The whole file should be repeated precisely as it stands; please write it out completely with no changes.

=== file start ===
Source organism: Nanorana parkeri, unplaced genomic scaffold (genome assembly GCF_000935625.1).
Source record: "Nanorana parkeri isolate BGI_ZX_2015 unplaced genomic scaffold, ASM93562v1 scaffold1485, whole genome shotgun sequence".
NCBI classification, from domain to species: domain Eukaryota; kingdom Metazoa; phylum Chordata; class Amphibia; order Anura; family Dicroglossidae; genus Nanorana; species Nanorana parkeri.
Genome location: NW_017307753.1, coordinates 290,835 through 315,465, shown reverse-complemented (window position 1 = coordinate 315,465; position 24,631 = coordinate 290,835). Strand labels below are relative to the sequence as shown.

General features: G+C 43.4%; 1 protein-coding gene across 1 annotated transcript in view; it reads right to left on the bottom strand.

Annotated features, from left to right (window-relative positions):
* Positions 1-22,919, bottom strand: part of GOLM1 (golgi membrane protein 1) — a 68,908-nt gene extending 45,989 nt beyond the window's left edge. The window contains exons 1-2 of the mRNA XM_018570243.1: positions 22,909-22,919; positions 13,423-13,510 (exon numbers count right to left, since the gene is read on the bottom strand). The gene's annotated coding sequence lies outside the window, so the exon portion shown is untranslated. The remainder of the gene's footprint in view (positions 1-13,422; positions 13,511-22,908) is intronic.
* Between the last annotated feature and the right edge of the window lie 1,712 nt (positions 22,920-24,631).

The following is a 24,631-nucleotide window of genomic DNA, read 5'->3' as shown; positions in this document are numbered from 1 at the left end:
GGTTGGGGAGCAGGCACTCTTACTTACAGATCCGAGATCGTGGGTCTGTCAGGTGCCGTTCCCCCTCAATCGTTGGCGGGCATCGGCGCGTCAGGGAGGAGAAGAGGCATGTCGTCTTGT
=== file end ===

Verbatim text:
Source organism: Nanorana parkeri, unplaced genomic scaffold (genome assembly GCF_000935625.1).
Source record: "Nanorana parkeri isolate BGI_ZX_2015 unplaced genomic scaffold, ASM93562v1 scaffold1485, whole genome shotgun sequence".
NCBI classification, from domain to species: domain Eukaryota; kingdom Metazoa; phylum Chordata; class Amphibia; order Anura; family Dicroglossidae; genus Nanorana; species Nanorana parkeri.
Genome location: NW_017307753.1, coordinates 290,835 through 315,465, shown reverse-complemented (window position 1 = coordinate 315,465; position 24,631 = coordinate 290,835). Strand labels below are relative to the sequence as shown.

General features: G+C 43.4%; 1 protein-coding gene across 1 annotated transcript in view; it reads right to left on the bottom strand.

Annotated features, from left to right (window-relative positions):
* Positions 1-22,919, bottom strand: part of GOLM1 (golgi membrane protein 1) — a 68,908-nt gene extending 45,989 nt beyond the window's left edge. The window contains exons 1-2 of the mRNA XM_018570243.1: positions 22,909-22,919; positions 13,423-13,510 (exon numbers count right to left, since the gene is read on the bottom strand). The gene's annotated coding sequence lies outside the window, so the exon portion shown is untranslated. The remainder of the gene's footprint in view (positions 1-13,422; positions 13,511-22,908) is intronic.
* Between the last annotated feature and the right edge of the window lie 1,712 nt (positions 22,920-24,631).

The following is a 24,631-nucleotide window of genomic DNA, read 5'->3' as shown; positions in this document are numbered from 1 at the left end:
GGTTGGGGAGCAGGCACTCTTACTTACAGATCCGAGATCGTGGGTCTGTCAGGTGCCGTTCCCCCTCAATCGTTGGCGGGCATCGGCGCGTCAGGGAGGAGAAGAGGCATGTCGTCTTGT